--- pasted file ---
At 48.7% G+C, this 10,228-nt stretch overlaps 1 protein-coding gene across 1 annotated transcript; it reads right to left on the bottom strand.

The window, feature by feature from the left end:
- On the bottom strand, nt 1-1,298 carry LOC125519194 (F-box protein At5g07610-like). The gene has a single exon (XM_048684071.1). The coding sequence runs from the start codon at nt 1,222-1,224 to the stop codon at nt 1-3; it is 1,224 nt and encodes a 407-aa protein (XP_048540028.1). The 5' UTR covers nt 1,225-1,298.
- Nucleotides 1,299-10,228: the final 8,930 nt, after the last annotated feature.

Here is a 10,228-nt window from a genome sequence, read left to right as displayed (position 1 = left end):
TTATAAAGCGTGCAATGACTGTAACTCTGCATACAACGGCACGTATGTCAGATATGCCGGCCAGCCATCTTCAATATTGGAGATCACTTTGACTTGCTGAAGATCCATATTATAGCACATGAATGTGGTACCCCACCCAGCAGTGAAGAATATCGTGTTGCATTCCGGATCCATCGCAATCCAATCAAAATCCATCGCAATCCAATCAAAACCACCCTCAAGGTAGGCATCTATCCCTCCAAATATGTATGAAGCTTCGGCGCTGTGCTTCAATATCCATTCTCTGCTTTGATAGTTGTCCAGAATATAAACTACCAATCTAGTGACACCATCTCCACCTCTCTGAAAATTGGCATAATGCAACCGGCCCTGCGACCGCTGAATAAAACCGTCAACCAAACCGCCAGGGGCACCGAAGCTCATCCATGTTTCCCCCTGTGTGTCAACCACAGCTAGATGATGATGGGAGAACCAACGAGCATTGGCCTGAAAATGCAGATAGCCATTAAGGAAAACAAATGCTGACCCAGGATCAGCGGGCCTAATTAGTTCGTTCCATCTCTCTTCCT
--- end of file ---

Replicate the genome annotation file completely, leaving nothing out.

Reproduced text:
At 48.7% G+C, this 10,228-nt stretch overlaps 1 protein-coding gene across 1 annotated transcript; it reads right to left on the bottom strand.

The window, feature by feature from the left end:
- On the bottom strand, nt 1-1,298 carry LOC125519194 (F-box protein At5g07610-like). The gene has a single exon (XM_048684071.1). The coding sequence runs from the start codon at nt 1,222-1,224 to the stop codon at nt 1-3; it is 1,224 nt and encodes a 407-aa protein (XP_048540028.1). The 5' UTR covers nt 1,225-1,298.
- Nucleotides 1,299-10,228: the final 8,930 nt, after the last annotated feature.

Here is a 10,228-nt window from a genome sequence, read left to right as displayed (position 1 = left end):
TTATAAAGCGTGCAATGACTGTAACTCTGCATACAACGGCACGTATGTCAGATATGCCGGCCAGCCATCTTCAATATTGGAGATCACTTTGACTTGCTGAAGATCCATATTATAGCACATGAATGTGGTACCCCACCCAGCAGTGAAGAATATCGTGTTGCATTCCGGATCCATCGCAATCCAATCAAAATCCATCGCAATCCAATCAAAACCACCCTCAAGGTAGGCATCTATCCCTCCAAATATGTATGAAGCTTCGGCGCTGTGCTTCAATATCCATTCTCTGCTTTGATAGTTGTCCAGAATATAAACTACCAATCTAGTGACACCATCTCCACCTCTCTGAAAATTGGCATAATGCAACCGGCCCTGCGACCGCTGAATAAAACCGTCAACCAAACCGCCAGGGGCACCGAAGCTCATCCATGTTTCCCCCTGTGTGTCAACCACAGCTAGATGATGATGGGAGAACCAACGAGCATTGGCCTGAAAATGCAGATAGCCATTAAGGAAAACAAATGCTGACCCAGGATCAGCGGGCCTAATTAGTTCGTTCCATCTCTCTTCCT